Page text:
— What Is Free Trade? - An Adaptation of Frederic Bastiat's "Sophismes Econimiques" - Designed for the American Reader • Frederic Bastiat

... defiance, he sent a troop of soldiers, who broke over the walls, and carried her away vi et armis. The archbishop, Cardinal Pignatelli, was highly indignant, and threatened to excommunicate and lay the whole city under interdict. All the inferior clergy, animated by the esprit du corps, took up the question, and so worked upon the superstitious and bigoted people, that they were ready to rise in a mass to storm the palace of the viceroy ...
— Memoirs of Extraordinary Popular Delusions and the Madness of Crowds • Charles Mackay

... constitution was strong; but, somehow or other, his digestion was not as good as it might be. He was certain that something or other disagreed with him. He left off the joint one day—the pudding another. Now he avoided vegetables as poison—and now he submitted with a sigh to the doctor's interdict of his cigar. Mr. Roger Morton never thought of leaving off the brandy and water: and he would have resented as the height of impertinent insinuation any hint upon that score to a man of so sober and ...
— Night and Morning, Volume 5 • Edward Bulwer Lytton

... used to be informed of the times when her husband was absent, and then visit her. But he managed clumsily, for he could not pay his visits without the knowledge of the neighbours, who had been the cause of the interdict, and who were as much displeased at the cure's acts as though ...
— One Hundred Merrie And Delightsome Stories - Les Cent Nouvelles Nouvelles • Various

... I die, Slip out of this with Bacchus for a guide, What soul would interdict the poppied way? Heroes may look the Monster down, a child Can wilt a lion, who is cowed to see Such bland unreckoning of his strength—but I, Having so greatly lived, would sink away Unknowing my departure. I have died A thousand times, and with a valiant soul Have ...
— Toward the Gulf • Edgar Lee Masters

... nations could for years have withstood the interdict of the pope, or the misfortunes that have sometimes befallen her. She alone has never felt the foot of the invader, or bent her neck beneath a foreign yoke to preserve her existence. Here, save only in matters of government, all opinions are free, strangers ...
— The Lion of Saint Mark - A Story of Venice in the Fourteenth Century • G. A. Henty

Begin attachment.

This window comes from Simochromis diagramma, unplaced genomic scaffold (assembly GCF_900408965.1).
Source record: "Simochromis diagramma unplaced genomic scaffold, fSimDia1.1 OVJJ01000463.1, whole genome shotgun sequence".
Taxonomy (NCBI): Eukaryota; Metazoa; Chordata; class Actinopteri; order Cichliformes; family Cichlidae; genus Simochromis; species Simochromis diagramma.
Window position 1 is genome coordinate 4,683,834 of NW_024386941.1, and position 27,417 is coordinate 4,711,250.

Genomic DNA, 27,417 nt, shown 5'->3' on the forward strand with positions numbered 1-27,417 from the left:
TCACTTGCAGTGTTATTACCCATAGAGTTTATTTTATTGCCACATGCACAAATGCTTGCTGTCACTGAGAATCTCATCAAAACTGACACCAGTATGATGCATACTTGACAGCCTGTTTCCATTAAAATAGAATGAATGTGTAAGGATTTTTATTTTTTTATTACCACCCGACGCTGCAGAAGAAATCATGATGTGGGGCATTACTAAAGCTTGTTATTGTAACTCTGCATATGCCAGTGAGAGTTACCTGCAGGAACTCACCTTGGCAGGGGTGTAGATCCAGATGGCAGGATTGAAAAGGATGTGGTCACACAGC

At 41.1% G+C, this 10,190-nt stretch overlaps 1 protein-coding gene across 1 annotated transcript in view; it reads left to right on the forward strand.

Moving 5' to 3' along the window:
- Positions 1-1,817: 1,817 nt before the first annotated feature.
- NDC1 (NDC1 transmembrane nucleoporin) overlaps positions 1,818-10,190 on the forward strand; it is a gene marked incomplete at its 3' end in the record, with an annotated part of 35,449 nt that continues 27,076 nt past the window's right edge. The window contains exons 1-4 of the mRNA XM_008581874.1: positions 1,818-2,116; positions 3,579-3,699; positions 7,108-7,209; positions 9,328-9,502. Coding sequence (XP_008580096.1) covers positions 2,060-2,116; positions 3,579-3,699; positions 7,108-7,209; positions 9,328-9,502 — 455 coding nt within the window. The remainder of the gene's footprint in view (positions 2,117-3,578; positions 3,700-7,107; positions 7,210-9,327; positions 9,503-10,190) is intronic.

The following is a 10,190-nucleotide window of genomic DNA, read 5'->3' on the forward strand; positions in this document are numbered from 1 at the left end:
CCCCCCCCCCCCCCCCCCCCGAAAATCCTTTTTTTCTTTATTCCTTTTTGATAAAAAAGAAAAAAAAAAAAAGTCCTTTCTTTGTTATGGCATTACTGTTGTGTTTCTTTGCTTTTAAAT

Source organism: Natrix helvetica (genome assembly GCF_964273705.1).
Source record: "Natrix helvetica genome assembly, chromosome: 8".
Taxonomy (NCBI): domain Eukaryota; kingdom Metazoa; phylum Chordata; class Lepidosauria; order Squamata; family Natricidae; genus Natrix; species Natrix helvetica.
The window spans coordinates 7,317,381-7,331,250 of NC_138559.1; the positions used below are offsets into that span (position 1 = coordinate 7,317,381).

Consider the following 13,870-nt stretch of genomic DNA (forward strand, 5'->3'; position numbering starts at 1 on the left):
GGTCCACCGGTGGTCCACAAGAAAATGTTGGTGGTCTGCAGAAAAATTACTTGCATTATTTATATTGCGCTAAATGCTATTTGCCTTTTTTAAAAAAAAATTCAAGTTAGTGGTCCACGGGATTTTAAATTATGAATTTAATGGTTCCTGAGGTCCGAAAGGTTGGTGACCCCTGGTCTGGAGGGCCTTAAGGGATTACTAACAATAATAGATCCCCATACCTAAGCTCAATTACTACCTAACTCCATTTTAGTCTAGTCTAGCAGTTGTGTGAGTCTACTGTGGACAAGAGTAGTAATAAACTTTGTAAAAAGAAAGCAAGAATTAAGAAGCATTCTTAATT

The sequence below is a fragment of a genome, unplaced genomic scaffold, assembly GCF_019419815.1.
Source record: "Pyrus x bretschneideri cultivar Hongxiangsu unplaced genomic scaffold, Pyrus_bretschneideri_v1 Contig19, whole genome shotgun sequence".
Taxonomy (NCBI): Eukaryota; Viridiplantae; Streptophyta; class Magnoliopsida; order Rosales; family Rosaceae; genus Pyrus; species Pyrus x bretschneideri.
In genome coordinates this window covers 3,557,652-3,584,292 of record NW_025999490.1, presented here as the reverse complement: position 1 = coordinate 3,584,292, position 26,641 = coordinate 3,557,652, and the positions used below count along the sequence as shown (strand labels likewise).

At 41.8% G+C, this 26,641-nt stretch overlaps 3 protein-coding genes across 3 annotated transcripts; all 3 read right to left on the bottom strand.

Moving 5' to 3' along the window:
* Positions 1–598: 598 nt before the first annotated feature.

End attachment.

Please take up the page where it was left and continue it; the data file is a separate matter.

... the assent of his barons, confine the interdiction respecting marriages to Presbyteri, Diaconi et Subdiaconi, and a provision is made by them for those cases where marriages had been contracted since the interdict at the Council of London (that probably in 1103), viz. that such should be precluded thereafter from celebrating mass, if they persist in retaining their wives. "Illi vero presbyteri, diaconi, subdiaconi, qui post interdictum Londoniensis ...
— Notes & Queries 1849.12.22 • Various

... quite pleased with the place and the day; but I must tell you, the treasury of the abbey will feel it, for without magnificence, all was handsomely done. I must keep maigre; at least till the interdict is taken off from my convent. I have kings and queens, I hear, in my neighbourhood, but this is no royal foundation. Adieu; your poor beadsman, The Abbot ...
— The Letters of Horace Walpole Volume 3 • Horace Walpole

... zeal or resentment of the bishops; but they boldly censured and excommunicated the subordinate tyrants, who were not invested with the majesty of the purple. St. Athanasius excommunicated one of the ministers of Egypt; and the interdict which he pronounced, of fire and water, was solemnly transmitted to the churches of Cappadocia. [115] Under the reign of the younger Theodosius, the polite and eloquent Synesius, one of the descendants of Hercules, [116] filled the episcopal seat of Ptolemais, near the ruins of ancient Cyrene, [117] ...